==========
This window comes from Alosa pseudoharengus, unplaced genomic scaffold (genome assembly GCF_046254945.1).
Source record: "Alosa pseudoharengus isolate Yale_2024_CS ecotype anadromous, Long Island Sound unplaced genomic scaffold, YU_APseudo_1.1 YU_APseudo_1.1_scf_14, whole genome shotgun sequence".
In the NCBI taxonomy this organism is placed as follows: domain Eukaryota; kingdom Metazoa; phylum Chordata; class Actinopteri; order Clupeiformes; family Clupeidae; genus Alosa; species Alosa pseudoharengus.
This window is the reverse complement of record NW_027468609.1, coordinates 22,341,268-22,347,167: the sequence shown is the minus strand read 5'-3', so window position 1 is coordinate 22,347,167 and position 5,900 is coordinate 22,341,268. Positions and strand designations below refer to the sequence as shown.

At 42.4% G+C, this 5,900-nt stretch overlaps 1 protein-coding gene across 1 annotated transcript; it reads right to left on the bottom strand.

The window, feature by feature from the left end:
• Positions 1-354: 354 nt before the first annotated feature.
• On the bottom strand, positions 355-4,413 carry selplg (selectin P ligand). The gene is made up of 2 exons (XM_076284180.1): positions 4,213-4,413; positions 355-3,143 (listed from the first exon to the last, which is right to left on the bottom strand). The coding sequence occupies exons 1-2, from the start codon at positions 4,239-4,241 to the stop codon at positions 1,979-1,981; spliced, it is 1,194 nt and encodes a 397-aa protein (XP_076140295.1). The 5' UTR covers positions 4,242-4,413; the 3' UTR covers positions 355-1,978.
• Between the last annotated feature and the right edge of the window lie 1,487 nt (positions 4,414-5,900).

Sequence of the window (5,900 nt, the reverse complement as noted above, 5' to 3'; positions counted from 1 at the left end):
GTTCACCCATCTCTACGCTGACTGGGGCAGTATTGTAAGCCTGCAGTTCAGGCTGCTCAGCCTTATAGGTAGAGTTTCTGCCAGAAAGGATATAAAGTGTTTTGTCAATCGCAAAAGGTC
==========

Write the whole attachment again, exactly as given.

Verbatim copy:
This window comes from Alosa pseudoharengus, unplaced genomic scaffold (genome assembly GCF_046254945.1).
Source record: "Alosa pseudoharengus isolate Yale_2024_CS ecotype anadromous, Long Island Sound unplaced genomic scaffold, YU_APseudo_1.1 YU_APseudo_1.1_scf_14, whole genome shotgun sequence".
In the NCBI taxonomy this organism is placed as follows: domain Eukaryota; kingdom Metazoa; phylum Chordata; class Actinopteri; order Clupeiformes; family Clupeidae; genus Alosa; species Alosa pseudoharengus.
This window is the reverse complement of record NW_027468609.1, coordinates 22,341,268-22,347,167: the sequence shown is the minus strand read 5'-3', so window position 1 is coordinate 22,347,167 and position 5,900 is coordinate 22,341,268. Positions and strand designations below refer to the sequence as shown.

At 42.4% G+C, this 5,900-nt stretch overlaps 1 protein-coding gene across 1 annotated transcript; it reads right to left on the bottom strand.

The window, feature by feature from the left end:
• Positions 1-354: 354 nt before the first annotated feature.
• On the bottom strand, positions 355-4,413 carry selplg (selectin P ligand). The gene is made up of 2 exons (XM_076284180.1): positions 4,213-4,413; positions 355-3,143 (listed from the first exon to the last, which is right to left on the bottom strand). The coding sequence occupies exons 1-2, from the start codon at positions 4,239-4,241 to the stop codon at positions 1,979-1,981; spliced, it is 1,194 nt and encodes a 397-aa protein (XP_076140295.1). The 5' UTR covers positions 4,242-4,413; the 3' UTR covers positions 355-1,978.
• Between the last annotated feature and the right edge of the window lie 1,487 nt (positions 4,414-5,900).

Sequence of the window (5,900 nt, the reverse complement as noted above, 5' to 3'; positions counted from 1 at the left end):
GTTCACCCATCTCTACGCTGACTGGGGCAGTATTGTAAGCCTGCAGTTCAGGCTGCTCAGCCTTATAGGTAGAGTTTCTGCCAGAAAGGATATAAAGTGTTTTGTCAATCGCAAAAGGTC